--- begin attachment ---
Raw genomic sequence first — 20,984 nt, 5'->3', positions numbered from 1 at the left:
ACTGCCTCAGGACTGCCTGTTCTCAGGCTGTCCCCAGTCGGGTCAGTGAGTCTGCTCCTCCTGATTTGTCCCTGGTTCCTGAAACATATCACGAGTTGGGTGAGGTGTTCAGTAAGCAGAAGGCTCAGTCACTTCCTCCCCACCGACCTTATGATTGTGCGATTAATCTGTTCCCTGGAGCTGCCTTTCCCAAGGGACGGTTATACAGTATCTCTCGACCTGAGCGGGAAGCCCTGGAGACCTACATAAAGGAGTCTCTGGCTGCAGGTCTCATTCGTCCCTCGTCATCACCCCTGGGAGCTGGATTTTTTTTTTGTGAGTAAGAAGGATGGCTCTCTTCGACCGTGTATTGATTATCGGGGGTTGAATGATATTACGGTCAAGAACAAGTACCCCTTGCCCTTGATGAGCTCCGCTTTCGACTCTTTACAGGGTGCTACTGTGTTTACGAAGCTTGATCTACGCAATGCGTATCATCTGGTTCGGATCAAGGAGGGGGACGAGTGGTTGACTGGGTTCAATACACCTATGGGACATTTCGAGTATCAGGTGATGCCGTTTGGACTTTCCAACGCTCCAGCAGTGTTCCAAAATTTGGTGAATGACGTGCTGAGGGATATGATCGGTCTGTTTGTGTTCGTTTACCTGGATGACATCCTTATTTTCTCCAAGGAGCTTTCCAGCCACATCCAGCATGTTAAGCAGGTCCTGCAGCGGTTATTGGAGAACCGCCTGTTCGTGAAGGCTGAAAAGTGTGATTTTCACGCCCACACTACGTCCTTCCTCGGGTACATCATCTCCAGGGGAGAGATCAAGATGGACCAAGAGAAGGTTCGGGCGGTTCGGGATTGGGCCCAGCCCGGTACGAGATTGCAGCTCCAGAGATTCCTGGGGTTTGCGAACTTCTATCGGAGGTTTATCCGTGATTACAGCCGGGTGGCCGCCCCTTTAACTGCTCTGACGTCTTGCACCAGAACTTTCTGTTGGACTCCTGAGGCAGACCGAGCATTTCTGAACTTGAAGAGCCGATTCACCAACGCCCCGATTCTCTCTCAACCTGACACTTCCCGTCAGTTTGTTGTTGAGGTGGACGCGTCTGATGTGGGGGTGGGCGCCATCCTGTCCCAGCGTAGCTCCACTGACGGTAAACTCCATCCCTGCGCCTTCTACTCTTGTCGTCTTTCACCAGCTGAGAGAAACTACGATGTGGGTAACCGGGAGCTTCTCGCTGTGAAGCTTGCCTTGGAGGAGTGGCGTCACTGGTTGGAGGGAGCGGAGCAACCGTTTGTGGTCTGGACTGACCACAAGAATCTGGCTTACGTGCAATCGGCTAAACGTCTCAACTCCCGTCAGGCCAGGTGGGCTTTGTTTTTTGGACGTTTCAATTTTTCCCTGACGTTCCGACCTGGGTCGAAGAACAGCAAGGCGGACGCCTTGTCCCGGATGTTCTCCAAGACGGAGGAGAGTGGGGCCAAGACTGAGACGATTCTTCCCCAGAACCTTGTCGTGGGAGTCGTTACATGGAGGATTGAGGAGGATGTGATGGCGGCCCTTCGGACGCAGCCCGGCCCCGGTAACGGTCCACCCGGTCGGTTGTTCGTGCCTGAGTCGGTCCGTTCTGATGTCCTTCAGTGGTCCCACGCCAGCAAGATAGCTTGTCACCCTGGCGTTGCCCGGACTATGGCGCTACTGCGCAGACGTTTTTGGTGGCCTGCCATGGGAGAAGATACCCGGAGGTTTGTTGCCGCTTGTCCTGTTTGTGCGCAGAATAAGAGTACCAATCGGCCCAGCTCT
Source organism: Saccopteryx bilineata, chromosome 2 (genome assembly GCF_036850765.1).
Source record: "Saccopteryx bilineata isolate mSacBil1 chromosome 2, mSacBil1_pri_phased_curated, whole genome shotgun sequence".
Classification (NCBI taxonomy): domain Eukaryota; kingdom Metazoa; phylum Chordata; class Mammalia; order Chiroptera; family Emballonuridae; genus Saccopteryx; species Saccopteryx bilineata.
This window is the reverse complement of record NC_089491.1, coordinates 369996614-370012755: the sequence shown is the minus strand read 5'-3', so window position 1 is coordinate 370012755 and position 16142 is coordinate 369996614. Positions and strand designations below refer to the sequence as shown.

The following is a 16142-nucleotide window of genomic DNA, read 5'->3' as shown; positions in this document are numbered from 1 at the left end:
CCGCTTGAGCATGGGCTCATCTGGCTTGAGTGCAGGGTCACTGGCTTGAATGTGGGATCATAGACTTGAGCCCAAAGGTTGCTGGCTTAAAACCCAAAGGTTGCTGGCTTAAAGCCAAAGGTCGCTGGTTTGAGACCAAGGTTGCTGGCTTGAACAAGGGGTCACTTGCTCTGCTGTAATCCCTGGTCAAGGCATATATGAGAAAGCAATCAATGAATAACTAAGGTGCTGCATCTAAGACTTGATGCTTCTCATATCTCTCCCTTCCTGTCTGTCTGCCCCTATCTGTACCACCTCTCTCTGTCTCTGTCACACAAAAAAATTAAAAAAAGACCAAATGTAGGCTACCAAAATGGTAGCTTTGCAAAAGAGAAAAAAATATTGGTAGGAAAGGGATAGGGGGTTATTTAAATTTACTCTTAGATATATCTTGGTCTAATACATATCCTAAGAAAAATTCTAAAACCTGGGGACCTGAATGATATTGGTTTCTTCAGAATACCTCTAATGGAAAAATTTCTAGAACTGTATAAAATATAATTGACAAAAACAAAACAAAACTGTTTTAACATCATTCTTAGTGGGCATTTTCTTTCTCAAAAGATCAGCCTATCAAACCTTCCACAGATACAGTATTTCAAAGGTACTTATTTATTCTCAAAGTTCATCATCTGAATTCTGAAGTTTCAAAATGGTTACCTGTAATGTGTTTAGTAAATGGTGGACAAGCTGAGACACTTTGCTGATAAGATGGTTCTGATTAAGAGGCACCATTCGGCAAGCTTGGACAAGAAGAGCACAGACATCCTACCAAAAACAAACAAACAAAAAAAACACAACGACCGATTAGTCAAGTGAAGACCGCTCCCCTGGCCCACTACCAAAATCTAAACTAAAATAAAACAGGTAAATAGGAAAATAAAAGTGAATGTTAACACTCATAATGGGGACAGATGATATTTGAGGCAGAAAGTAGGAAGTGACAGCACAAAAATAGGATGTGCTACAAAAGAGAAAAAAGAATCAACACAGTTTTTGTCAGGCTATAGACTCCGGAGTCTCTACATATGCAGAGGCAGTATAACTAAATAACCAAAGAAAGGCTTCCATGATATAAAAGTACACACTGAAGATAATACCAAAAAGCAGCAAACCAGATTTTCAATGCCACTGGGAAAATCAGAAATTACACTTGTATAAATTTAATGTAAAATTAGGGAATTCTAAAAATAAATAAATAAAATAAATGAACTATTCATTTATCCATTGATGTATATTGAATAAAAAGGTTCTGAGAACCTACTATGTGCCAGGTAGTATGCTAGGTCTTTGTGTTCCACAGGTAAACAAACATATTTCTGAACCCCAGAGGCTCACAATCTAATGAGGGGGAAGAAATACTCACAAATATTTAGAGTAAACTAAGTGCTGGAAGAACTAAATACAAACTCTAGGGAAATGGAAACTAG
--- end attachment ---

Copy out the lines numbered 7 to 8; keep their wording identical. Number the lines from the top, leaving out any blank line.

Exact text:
The following is a 16142-nucleotide window of genomic DNA, read 5'->3' as shown; positions in this document are numbered from 1 at the left end:
CCGCTTGAGCATGGGCTCATCTGGCTTGAGTGCAGGGTCACTGGCTTGAATGTGGGATCATAGACTTGAGCCCAAAGGTTGCTGGCTTAAAACCCAAAGGTTGCTGGCTTAAAGCCAAAGGTCGCTGGTTTGAGACCAAGGTTGCTGGCTTGAACAAGGGGTCACTTGCTCTGCTGTAATCCCTGGTCAAGGCATATATGAGAAAGCAATCAATGAATAACTAAGGTGCTGCATCTAAGACTTGATGCTTCTCATATCTCTCCCTTCCTGTCTGTCTGCCCCTATCTGTACCACCTCTCTCTGTCTCTGTCACACAAAAAAATTAAAAAAAGACCAAATGTAGGCTACCAAAATGGTAGCTTTGCAAAAGAGAAAAAAATATTGGTAGGAAAGGGATAGGGGGTTATTTAAATTTACTCTTAGATATATCTTGGTCTAATACATATCCTAAGAAAAATTCTAAAACCTGGGGACCTGAATGATATTGGTTTCTTCAGAATACCTCTAATGGAAAAATTTCTAGAACTGTATAAAATATAATTGACAAAAACAAAACAAAACTGTTTTAACATCATTCTTAGTGGGCATTTTCTTTCTCAAAAGATCAGCCTATCAAACCTTCCACAGATACAGTATTTCAAAGGTACTTATTTATTCTCAAAGTTCATCATCTGAATTCTGAAGTTTCAAAATGGTTACCTGTAATGTGTTTAGTAAATGGTGGACAAGCTGAGACACTTTGCTGATAAGATGGTTCTGATTAAGAGGCACCATTCGGCAAGCTTGGACAAGAAGAGCACAGACATCCTACCAAAAACAAACAAACAAAAAAAACACAACGACCGATTAGTCAAGTGAAGACCGCTCCCCTGGCCCACTACCAAAATCTAAACTAAAATAAAACAGGTAAATAGGAAAATAAAAGTGAATGTTAACACTCATAATGGGGACAGATGATATTTGAGGCAGAAAGTAGGAAGTGACAGCACAAAAATAGGATGTGCTACAAAAGAGAAAAAAGAATCAACACAGTTTTTGTCAGGCTATAGACTCCGGAGTCTCTACATATGCAGAGGCAGTATAACTAAATAACCAAAGAAAGGCTTCCATGATATAAAAGTACACACTGAAGATAATACCAAAAAGCAGCAAACCAGATTTTCAATGCCACTGGGAAAATCAGAAATTACACTTGTATAAATTTAATGTAAAATTAGGGAATTCTAAAAATAAATAAATAAAATAAATGAACTATTCATTTATCCATTGATGTATATTGAATAAAAAGGTTCTGAGAACCTACTATGTGCCAGGTAGTATGCTAGGTCTTTGTGTTCCACAGGTAAACAAACATATTTCTGAACCCCAGAGGCTCACAATCTAATGAGGGGGAAGAAATACTCACAAATATTTAGAGTAAACTAAGTGCTGGAAGAACTAAATACAAACTCTAGGGAAATGGAAACTAG